-It shows that both usage and your time affect the price (Eg. The writing vs script thing…I’ve learned not to take it as given that a script will be provided when working with clients who don’t usually use comics (or that they will automatically understand what can reasonably fit in a comic page), and have done a number of extra hours adapting stories because of this).

-It helps clarify who is doing what early on (since, to save unnecessary negotiating, quotes or budgets tend to be best discussed early). What format they will provide the story in, what adjustments you are offering…these are all things that will need to be negotiated, and this puts them up-front in a clear manner.

-It hopefully helps avoid clients with lower budgets being scared off by the high quote (you can always put the lower one at the top if you think their budget may be on that end!)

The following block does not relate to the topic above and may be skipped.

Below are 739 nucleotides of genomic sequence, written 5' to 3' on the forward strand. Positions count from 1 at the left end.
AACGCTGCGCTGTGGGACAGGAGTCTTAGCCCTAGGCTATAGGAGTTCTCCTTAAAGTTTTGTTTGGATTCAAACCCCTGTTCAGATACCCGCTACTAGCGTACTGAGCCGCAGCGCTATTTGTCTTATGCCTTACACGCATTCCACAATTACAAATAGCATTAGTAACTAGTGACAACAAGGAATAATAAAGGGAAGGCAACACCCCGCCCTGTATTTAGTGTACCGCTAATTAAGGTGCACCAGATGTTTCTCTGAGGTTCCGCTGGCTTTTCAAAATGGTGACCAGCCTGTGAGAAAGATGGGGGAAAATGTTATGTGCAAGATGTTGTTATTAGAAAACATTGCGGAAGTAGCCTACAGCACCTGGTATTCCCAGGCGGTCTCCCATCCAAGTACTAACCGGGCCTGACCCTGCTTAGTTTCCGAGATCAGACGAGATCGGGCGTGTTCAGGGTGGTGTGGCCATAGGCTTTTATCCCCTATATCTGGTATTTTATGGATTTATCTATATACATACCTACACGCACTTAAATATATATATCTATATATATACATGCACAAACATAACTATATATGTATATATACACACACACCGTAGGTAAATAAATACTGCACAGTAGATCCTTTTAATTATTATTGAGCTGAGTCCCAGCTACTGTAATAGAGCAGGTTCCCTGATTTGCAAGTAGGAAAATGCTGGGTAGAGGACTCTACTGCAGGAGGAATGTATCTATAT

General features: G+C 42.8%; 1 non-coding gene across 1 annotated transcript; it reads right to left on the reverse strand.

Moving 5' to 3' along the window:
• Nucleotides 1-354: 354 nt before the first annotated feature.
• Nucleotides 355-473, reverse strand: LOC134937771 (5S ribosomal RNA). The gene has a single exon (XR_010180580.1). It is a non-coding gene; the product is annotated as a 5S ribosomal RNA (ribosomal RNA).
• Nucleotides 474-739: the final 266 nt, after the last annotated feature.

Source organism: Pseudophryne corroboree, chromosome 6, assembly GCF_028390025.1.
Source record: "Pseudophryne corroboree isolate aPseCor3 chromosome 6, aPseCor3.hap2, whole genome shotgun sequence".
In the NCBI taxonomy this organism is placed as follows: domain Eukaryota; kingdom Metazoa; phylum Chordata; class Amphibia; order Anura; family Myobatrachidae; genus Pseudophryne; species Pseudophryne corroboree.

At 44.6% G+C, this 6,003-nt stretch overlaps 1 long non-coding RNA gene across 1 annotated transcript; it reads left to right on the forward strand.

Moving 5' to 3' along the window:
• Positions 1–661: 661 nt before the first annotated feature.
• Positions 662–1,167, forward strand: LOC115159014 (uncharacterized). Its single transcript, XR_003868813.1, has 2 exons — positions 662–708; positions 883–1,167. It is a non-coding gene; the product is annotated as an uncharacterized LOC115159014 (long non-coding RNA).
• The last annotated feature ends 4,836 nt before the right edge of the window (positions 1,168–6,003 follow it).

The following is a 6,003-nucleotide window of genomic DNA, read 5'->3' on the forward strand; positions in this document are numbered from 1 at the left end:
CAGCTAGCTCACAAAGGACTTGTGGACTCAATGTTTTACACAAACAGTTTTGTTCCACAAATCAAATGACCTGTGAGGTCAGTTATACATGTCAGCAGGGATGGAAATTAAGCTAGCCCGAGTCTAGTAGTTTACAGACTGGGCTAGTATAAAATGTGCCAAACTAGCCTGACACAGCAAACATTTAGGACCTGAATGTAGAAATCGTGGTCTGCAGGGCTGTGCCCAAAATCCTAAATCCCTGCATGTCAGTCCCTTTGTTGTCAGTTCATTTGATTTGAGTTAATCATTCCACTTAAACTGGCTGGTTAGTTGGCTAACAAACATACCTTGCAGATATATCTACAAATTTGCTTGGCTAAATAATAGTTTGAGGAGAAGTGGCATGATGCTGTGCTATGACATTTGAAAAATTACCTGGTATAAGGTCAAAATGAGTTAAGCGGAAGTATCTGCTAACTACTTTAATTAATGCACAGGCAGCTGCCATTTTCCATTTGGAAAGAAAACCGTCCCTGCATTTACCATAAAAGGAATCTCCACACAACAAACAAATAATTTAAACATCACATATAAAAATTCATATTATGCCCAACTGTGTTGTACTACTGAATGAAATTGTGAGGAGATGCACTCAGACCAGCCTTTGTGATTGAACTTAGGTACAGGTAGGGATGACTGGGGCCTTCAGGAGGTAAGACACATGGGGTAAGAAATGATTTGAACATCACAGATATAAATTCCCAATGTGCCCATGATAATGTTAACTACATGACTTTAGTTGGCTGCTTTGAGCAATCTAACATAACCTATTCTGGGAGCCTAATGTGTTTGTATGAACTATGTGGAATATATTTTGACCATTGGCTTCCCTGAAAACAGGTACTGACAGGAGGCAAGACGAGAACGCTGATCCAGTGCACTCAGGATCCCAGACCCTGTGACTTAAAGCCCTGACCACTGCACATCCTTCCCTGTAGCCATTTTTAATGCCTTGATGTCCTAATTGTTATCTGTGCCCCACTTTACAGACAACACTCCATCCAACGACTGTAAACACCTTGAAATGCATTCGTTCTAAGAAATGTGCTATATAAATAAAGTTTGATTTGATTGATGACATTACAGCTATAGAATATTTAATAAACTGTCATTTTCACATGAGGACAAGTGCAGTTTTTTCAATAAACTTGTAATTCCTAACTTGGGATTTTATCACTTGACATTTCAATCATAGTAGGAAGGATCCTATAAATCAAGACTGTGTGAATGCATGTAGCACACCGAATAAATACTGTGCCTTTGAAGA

-It may help avoid you losing out if a client’s budget is actually much higher than you would have quoted if sending a single quote (so if they’re on-the-ball enough to clearly state what they want in terms of license, etc, you could always include a quote that offers more than they’re requesting, in one form or another, for a higher price).

This can also help you (when they respond) to get a read on their awareness of license issues etc, their experience commissioning art, etc. If they’re new to it, it’ll give you an idea of whether they’re happy to learn more about it and see you as an expert, or whether they have unreasonable pre-conceived ideas. (Feel free to send them the Licensing Basics comic if they’re new to commissioning!)

 What if they say the lowest quote is higher than their budget?

Well, firstly, you can always just say “I’m sorry to hear that. Do let me know if you’d like to discuss any work in future”, and walk away.

However, I usually add, when quoting, that the right package for them may be somewhere in between, and we can very likely find a solution that is do-able for both their budget and my time.